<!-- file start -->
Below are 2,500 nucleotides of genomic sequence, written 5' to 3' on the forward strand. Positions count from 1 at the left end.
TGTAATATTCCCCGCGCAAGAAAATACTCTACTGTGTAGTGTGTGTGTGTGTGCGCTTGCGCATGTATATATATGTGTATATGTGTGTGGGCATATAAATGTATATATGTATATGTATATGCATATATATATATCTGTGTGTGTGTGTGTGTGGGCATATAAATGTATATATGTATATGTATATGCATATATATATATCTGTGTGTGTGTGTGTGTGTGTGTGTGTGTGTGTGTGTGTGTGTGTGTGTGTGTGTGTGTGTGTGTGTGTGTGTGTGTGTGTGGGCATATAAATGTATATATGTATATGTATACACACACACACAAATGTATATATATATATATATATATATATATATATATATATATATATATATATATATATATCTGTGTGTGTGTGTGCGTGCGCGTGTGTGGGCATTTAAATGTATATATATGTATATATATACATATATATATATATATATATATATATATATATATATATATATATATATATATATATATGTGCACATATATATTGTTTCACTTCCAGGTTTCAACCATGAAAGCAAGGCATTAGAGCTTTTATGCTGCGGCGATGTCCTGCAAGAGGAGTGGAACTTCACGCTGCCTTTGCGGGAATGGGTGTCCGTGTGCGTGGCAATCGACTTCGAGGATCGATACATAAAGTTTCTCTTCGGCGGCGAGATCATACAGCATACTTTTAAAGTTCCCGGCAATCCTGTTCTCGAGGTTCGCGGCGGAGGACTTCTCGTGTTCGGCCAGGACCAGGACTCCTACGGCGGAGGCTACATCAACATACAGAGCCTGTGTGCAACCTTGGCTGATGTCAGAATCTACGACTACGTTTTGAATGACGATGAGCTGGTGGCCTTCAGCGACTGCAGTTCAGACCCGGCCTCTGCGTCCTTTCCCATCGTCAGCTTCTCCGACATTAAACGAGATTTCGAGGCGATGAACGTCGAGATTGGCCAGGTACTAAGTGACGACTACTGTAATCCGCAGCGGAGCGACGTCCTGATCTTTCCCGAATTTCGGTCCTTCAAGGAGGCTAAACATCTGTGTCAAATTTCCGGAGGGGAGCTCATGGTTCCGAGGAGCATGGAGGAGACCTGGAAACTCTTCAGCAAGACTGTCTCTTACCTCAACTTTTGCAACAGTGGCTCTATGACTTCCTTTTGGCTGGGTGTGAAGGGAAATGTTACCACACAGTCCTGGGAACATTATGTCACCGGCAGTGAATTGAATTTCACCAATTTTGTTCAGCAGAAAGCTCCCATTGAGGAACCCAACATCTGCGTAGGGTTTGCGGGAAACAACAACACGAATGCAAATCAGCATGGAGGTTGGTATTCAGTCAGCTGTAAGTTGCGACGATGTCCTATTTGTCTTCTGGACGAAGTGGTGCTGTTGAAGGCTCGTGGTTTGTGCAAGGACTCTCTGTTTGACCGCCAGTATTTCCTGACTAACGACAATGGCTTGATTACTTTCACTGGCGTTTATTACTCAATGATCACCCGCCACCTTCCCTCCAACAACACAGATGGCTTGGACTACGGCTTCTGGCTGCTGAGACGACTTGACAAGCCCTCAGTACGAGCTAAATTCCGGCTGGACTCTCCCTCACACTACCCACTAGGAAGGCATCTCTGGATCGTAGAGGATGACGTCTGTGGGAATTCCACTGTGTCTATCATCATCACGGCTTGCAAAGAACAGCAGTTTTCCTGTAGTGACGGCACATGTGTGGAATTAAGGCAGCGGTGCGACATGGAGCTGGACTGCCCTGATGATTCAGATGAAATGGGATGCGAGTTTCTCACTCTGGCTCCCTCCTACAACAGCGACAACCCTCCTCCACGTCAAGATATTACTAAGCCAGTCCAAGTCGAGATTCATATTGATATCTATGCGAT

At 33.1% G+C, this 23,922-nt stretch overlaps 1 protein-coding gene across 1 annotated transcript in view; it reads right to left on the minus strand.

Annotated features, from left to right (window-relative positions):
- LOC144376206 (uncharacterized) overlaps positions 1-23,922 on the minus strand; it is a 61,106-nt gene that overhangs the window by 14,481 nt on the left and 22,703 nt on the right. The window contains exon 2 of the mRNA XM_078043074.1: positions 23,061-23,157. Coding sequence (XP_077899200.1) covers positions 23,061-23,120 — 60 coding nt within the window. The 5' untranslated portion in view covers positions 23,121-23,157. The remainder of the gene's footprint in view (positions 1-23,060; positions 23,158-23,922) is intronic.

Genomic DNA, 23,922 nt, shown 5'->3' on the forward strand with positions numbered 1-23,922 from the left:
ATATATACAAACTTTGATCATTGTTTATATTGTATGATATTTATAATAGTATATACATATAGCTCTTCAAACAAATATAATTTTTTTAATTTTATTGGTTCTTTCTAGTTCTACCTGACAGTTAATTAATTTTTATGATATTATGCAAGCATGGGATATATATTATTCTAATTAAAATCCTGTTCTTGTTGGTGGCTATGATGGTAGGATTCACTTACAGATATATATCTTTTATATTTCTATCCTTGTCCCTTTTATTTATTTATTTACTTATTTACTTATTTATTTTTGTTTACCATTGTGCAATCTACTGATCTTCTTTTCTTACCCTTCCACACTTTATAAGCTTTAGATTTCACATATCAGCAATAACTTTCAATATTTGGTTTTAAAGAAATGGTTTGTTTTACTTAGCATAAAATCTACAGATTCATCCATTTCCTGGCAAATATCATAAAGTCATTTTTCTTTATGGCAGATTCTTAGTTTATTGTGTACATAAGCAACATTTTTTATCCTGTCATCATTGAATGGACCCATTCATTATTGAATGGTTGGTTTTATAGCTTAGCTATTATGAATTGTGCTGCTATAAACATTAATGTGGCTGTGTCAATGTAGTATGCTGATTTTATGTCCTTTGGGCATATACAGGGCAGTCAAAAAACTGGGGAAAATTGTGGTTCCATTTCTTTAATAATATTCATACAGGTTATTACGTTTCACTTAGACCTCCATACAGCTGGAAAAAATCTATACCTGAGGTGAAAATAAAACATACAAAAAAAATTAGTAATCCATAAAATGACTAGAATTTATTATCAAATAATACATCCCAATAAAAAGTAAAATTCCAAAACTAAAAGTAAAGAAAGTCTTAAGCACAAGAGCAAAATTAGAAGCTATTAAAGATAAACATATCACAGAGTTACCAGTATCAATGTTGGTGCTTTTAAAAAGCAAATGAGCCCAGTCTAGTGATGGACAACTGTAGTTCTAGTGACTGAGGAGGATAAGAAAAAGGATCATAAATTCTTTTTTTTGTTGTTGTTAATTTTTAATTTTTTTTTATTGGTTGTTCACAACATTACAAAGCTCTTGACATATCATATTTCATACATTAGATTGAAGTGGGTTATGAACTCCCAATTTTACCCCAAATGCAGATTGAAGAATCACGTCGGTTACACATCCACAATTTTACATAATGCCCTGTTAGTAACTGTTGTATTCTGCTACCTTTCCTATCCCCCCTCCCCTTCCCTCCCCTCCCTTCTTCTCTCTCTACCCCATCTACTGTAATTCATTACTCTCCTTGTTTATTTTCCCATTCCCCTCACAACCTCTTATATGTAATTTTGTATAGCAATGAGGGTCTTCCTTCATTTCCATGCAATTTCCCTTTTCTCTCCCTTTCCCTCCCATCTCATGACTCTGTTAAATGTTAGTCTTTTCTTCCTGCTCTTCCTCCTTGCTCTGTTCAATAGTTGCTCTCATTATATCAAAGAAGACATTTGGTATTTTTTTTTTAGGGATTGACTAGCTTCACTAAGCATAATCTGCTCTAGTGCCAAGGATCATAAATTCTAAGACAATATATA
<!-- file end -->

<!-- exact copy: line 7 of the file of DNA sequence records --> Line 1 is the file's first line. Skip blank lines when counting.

ATATATACAAACTTTGATCATTGTTTATATTGTATGATATTTATAATAGTATATACATATAGCTCTTCAAACAAATATAATTTTTTTAATTTTATTGGTTCTTTCTAGTTCTACCTGACAGTTAATTAATTTTTATGATATTATGCAAGCATGGGATATATATTATTCTAATTAAAATCCTGTTCTTGTTGGTGGCTATGATGGTAGGATTCACTTACAGATATATATCTTTTATATTTCTATCCTTGTCCCTTTTATTTATTTATTTACTTATTTACTTATTTATTTTTGTTTACCATTGTGCAATCTACTGATCTTCTTTTCTTACCCTTCCACACTTTATAAGCTTTAGATTTCACATATCAGCAATAACTTTCAATATTTGGTTTTAAAGAAATGGTTTGTTTTACTTAGCATAAAATCTACAGATTCATCCATTTCCTGGCAAATATCATAAAGTCATTTTTCTTTATGGCAGATTCTTAGTTTATTGTGTACATAAGCAACATTTTTTATCCTGTCATCATTGAATGGACCCATTCATTATTGAATGGTTGGTTTTATAGCTTAGCTATTATGAATTGTGCTGCTATAAACATTAATGTGGCTGTGTCAATGTAGTATGCTGATTTTATGTCCTTTGGGCATATACAGGGCAGTCAAAAAACTGGGGAAAATTGTGGTTCCATTTCTTTAATAATATTCATACAGGTTATTACGTTTCACTTAGACCTCCATACAGCTGGAAAAAATCTATACCTGAGGTGAAAATAAAACATACAAAAAAAATTAGTAATCCATAAAATGACTAGAATTTATTATCAAATAATACATCCCAATAAAAAGTAAAATTCCAAAACTAAAAGTAAAGAAAGTCTTAAGCACAAGAGCAAAATTAGAAGCTATTAAAGATAAACATATCACAGAGTTACCAGTATCAATGTTGGTGCTTTTAAAAAGCAAATGAGCCCAGTCTAGTGATGGACAACTGTAGTTCTAGTGACTGAGGAGGATAAGAAAAAGGATCATAAATTCTTTTTTTTGTTGTTGTTAATTTTTAATTTTTTTTTATTGGTTGTTCACAACATTACAAAGCTCTTGACATATCATATTTCATACATTAGATTGAAGTGGGTTATGAACTCCCAATTTTACCCCAAATGCAGATTGAAGAATCACGTCGGTTACACATCCACAATTTTACATAATGCCCTGTTAGTAACTGTTGTATTCTGCTACCTTTCCTATCCCCCCTCCCCTTCCCTCCCCTCCCTTCTTCTCTCTCTACCCCATCTACTGTAATTCATTACTCTCCTTGTTTATTTTCCCATTCCCCTCACAACCTCTTATATGTAATTTTGTATAGCAATGAGGGTCTTCCTTCATTTCCATGCAATTTCCCTTTTCTCTCCCTTTCCCTCCCATCTCATGACTCTGTTAAATGTTAGTCTTTTCTTCCTGCTCTTCCTCCTTGCTCTGTTCAATAGTTGCTCTCATTATATCAAAGAAGACATTTGGTATTTTTTTTTTAGGGATTGACTAGCTTCACTAAGCATAATCTGCTCTAGTGCCAAGGATCATAAATTCTAAGACAATATATA